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Poster - Bill Graham Presents

Bill Graham Presents

  • Object:


  • Place of origin:

    San Francisco (designed)

  • Date:

    1970 (designed)

  • Artist/Maker:

    Orr, Norman, born 1949 (illustrators)

  • Materials and Techniques:

    Lithography on card stock

  • Credit Line:

    Given by the Smithsonian Cooper-Hewitt, National Design Museum

  • Museum number:


  • Gallery location:

    In Storage

The Fillmore in San Francisco is a historic music venue, named after its original location at the intersection of Fillmore Street and Geary Boulevard. Known as the Fillmore Auditorium in the mid-1960s, concert promoter Bill Graham began a series of concerts featuring bands from the counterculture of the time. In 1968, due to his spiralling success, he moved to a larger venue which he named Fillmore West. Having closed in 1971, and after extensive repair work to fix earthquake damage, Graham's venue was revived when Live Nation reopened the original Fillmore venue in 1994.

San Francisco in the mid-1960s was the hub of the LSD and Hippie scene and the cultural and political rebellion of 1967's Summer of Love. The resulting influence of these factors on the artists of the area created the fantastic psychedelic posters of the Fillmore. Art dealer Jacaeber Kastor said of the posters, "They couldn't just tell you the information about the show. They had to tell you what kind of people you might meet, what kind of far out trip you might have or perhaps even reveal the mysteries of the universe. Wow. Quantum mechanics, visual mudwrestling, Acid test pop quiz on a phone pole!"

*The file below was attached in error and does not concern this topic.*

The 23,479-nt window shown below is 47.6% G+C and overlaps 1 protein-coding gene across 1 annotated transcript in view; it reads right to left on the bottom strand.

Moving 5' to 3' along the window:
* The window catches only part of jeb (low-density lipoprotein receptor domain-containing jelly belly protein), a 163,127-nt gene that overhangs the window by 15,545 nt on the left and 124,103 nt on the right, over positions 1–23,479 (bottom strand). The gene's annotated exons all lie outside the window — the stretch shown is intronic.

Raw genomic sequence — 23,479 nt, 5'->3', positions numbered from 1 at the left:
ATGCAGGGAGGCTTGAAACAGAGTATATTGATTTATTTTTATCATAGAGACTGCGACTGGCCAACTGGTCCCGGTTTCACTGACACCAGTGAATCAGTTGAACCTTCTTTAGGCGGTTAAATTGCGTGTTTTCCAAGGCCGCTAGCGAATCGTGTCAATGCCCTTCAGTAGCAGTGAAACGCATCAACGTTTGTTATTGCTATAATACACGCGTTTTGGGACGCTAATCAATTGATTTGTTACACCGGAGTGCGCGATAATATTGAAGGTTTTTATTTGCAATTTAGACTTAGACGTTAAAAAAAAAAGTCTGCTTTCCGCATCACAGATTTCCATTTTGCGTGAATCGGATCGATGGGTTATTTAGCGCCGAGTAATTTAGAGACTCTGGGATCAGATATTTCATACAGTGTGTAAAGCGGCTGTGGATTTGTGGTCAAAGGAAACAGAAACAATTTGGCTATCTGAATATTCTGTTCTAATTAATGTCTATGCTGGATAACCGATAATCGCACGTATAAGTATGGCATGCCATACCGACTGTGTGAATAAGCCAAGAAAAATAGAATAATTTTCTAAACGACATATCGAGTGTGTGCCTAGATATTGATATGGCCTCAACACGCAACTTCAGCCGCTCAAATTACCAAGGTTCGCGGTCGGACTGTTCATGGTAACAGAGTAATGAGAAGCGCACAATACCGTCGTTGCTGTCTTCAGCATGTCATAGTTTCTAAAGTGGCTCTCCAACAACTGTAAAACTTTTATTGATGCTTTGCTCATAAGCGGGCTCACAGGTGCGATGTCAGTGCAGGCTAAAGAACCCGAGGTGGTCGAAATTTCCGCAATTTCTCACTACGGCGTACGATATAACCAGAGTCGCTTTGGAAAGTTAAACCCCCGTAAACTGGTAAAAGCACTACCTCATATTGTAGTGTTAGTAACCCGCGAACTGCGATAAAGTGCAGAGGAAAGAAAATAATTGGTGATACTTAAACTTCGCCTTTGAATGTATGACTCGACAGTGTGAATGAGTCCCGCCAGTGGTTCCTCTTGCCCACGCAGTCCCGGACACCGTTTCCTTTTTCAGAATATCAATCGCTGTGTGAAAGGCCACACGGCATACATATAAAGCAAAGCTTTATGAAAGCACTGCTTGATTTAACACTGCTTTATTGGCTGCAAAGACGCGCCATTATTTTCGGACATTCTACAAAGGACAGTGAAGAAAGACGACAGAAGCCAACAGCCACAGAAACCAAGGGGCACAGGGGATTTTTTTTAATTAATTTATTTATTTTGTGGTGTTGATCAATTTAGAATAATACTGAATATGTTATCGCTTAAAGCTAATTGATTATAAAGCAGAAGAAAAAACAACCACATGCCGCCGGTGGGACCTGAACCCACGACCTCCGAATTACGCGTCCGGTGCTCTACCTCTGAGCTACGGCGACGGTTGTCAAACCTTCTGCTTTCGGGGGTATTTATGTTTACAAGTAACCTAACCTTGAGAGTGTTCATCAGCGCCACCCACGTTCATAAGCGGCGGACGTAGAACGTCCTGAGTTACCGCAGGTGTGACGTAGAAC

The artist of this poster, Norman Orr, was one of the last artists to be commissioned to create posters for the Fillmore before it shut down in 1971. His influences came from 19th century graphics and the history of the American West and the plight of the Indians. He honed his drawing skills whilst working as a farmhand and, having sold his first piece in 1970 to a print shop in Berkeley, his approached the Fillmore. His posters echoed those of his predecessors, combining pop culture with political topicality, but his designs had an added eye for detail and craftsmanship.

This gig featured a performance by the band Hot Tuna. They began during a hiatus in Jefferson Airplane's touring schedule in early 1969 while singer Grace Slick was undergoing recovery from throat node surgery that had left her unable to perform. They were supported by the Allman Brothers, a band who have been called the principal architects of Southern rock. They also incorporated elements of blues, jazz, and country music, and their live shows had jam band-style improvisation and instrumental songs.

Physical description

Poster advertising Hot Tuna (Jack Casady, Jorma Kaukonen & Friends), Allman Brothers and a 24 piece Trinidad Tripoli Steel Band, performing 28-31 January 1970 at Fillmore Auditorium, San Francisco. Black background with illustration. Text in yellow and pink.

Place of Origin

San Francisco (designed)


1970 (designed)


Orr, Norman, born 1949 (illustrators)

Materials and Techniques

Lithography on card stock


Height: 53.8 cm, Width: 35.7 cm

Object history note

Transferred as part of a collection from the Cooper Hewitt Museum, New York, in 1985.

Descriptive line

Poster advertising Hot Tuna (Jack Casady, Jorma Kaukonen & Friends), Allman Brothers and a 24 piece Trinidad Tripoli Steel Band, performing 28-31 January 1970 at Fillmore Auditorium, San Francisco.

Bibliographic References (Citation, Note/Abstract, NAL no)

Poster Collecting. Fillmore Poster. 06 August 2010.

Lemke, Gayle The Art of the Fillmore 1966-71, Thunder's Mouth Press, New York, 1999


Entertainment & Leisure; Advertising


Theatre and Performance Collection

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